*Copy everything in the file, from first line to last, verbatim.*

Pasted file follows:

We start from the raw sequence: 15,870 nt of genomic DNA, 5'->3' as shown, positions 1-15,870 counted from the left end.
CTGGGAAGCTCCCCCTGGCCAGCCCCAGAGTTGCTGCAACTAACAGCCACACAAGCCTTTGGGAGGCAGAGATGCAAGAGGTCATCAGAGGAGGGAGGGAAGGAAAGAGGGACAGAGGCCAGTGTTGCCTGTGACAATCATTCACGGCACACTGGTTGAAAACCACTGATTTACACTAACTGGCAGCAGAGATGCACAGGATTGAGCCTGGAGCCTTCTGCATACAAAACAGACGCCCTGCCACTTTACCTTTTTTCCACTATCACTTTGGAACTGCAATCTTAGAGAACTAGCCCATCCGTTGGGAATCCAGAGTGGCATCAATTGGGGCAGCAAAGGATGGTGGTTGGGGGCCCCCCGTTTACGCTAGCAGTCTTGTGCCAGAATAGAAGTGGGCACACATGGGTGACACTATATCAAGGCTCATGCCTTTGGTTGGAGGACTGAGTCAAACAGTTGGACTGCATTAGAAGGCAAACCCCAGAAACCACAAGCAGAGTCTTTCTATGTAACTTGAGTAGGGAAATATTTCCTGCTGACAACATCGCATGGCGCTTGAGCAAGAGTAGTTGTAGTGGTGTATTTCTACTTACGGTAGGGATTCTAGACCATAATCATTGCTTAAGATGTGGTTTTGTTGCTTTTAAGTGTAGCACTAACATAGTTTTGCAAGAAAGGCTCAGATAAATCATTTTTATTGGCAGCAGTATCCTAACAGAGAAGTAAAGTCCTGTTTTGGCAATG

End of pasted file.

We start from the raw sequence: 15,870 nt of genomic DNA, 5'->3' as shown, positions 1-15,870 counted from the left end.
CTGGGAAGCTCCCCCTGGCCAGCCCCAGAGTTGCTGCAACTAACAGCCACACAAGCCTTTGGGAGGCAGAGATGCAAGAGGTCATCAGAGGAGGGAGGGAAGGAAAGAGGGACAGAGGCCAGTGTTGCCTGTGACAATCATTCACGGCACACTGGTTGAAAACCACTGATTTACACTAACTGGCAGCAGAGATGCACAGGATTGAGCCTGGAGCCTTCTGCATACAAAACAGACGCCCTGCCACTTTACCTTTTTTCCACTATCACTTTGGAACTGCAATCTTAGAGAACTAGCCCATCCGTTGGGAATCCAGAGTGGCATCAATTGGGGCAGCAAAGGATGGTGGTTGGGGGCCCCCCGTTTACGCTAGCAGTCTTGTGCCAGAATAGAAGTGGGCACACATGGGTGACACTATATCAAGGCTCATGCCTTTGGTTGGAGGACTGAGTCAAACAGTTGGACTGCATTAGAAGGCAAACCCCAGAAACCACAAGCAGAGTCTTTCTATGTAACTTGAGTAGGGAAATATTTCCTGCTGACAACATCGCATGGCGCTTGAGCAAGAGTAGTTGTAGTGGTGTATTTCTACTTACGGTAGGGATTCTAGACCATAATCATTGCTTAAGATGTGGTTTTGTTGCTTTTAAGTGTAGCACTAACATAGTTTTGCAAGAAAGGCTCAGATAAATCATTTTTATTGGCAGCAGTATCCTAACAGAGAAGTAAAGTCCTGTTTTGGCAATG